Frozenheim Is A Simple And Inviting RTS For Casual Gamers


Frozenheim: Viking incursions go from strength to strength in the gaming world. Pagans who conquered lands in England, Ireland, Portugal, Spain and France now roam the pixel seas.

Vikings are still in fashion and there is still an avalanche of games of the genre to be released on the market, many of them going unnoticed by players. One of them is Frozenheim.

Since it was announced, my eyes started to sparkle. Besides being a fan of real-time strategy, one of my favorites, he was always presented in a way that captivated lovers of the genre, always raising curiosity.

Frozenheim is different from Northgard and the future Viking City Builder, which has no release date yet. The game developed by Paranoid Interactive and distributed by Hyperstrange arrived on PC in the last week of May and draws heavily from the source found in classics like Age of Empires.

Pioneering the island

As it is a game in early access, the producer made available two missions, in addition to a free mode and a multiplayer mode. On the surface it may seem like little content, but it’s enough to get a sense of the greatness the game can achieve.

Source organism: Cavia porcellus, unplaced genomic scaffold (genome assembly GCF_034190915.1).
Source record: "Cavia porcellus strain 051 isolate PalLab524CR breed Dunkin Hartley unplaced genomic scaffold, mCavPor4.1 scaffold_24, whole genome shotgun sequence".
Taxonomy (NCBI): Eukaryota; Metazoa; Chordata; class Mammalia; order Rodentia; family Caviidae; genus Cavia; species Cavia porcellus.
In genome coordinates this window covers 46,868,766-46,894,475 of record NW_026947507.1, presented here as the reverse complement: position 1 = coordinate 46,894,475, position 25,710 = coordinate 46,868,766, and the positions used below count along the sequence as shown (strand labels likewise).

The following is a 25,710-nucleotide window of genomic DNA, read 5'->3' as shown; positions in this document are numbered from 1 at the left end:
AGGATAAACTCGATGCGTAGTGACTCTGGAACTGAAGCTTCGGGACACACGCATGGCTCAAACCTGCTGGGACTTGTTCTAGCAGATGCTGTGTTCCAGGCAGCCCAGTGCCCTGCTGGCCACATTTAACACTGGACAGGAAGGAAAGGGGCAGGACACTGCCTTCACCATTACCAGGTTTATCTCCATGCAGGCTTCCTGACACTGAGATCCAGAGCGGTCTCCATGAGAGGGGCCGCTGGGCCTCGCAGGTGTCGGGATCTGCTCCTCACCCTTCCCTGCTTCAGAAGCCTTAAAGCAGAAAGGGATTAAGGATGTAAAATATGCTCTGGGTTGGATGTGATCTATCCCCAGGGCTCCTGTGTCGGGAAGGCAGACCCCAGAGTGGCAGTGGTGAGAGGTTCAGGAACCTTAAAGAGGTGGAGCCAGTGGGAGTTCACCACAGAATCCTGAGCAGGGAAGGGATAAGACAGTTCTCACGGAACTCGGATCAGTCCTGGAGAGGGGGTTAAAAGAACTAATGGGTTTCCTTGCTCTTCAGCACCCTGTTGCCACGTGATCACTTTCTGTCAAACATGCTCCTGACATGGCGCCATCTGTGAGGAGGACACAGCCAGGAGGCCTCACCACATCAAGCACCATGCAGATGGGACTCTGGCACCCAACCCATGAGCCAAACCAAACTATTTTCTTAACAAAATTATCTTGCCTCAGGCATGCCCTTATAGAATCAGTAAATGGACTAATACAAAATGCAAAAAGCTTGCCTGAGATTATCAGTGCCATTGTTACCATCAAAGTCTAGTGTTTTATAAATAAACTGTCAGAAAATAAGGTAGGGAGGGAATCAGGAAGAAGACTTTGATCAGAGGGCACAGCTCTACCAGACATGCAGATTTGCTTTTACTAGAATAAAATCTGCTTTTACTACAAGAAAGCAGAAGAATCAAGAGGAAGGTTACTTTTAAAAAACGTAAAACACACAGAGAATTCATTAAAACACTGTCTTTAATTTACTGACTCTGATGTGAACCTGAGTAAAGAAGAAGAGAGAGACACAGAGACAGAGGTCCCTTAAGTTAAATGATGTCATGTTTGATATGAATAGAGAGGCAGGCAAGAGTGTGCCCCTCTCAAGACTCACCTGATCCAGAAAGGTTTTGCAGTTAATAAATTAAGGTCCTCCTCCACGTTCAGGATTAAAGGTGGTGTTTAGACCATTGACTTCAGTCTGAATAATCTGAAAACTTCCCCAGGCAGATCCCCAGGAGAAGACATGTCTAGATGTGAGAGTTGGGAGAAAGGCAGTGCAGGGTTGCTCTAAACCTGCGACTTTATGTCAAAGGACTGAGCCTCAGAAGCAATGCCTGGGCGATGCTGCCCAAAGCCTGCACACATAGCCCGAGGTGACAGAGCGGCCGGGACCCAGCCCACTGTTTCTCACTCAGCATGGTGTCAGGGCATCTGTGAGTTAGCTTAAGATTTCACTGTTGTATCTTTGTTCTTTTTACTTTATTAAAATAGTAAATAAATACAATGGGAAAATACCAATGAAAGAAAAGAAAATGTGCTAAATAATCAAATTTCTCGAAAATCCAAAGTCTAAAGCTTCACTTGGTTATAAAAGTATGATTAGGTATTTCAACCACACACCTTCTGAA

The missions serve as a tutorial, but have a consistent plot, simple to understand and focused on Norse mythology, which brings much more immersion to the game. Frozenheim is a real invitation for those who are not familiar with RTS games.

The graphics are a separate detail in Frozenheim. The scenery is very well done and dense, giving a good dimension of the land that would be cleared. The details are impressive, even at a great distance from the camera in front of the map.

The sea is well made, the forest has different hues, smoke and fire give life to everything that is found. Everything is in its place and makes the game very tasteful. Too bad the characters don’t follow this rule. It is felt that they could be more polished.

Another pertinent detail that makes the game ugly is the outline placed on the characters when you control them. Okay, it makes it easier to see where they are, but the company needs to think of a prettier way to show the game’s action.

Frozenheim has excellent optimization, withstanding the stride of playing at 4k and 60 fps. We hardly noticed a downgrade. The feedback note is for camera movement, which suffers when encountering high terrain, causing the player to lose a little sense of control over the map.


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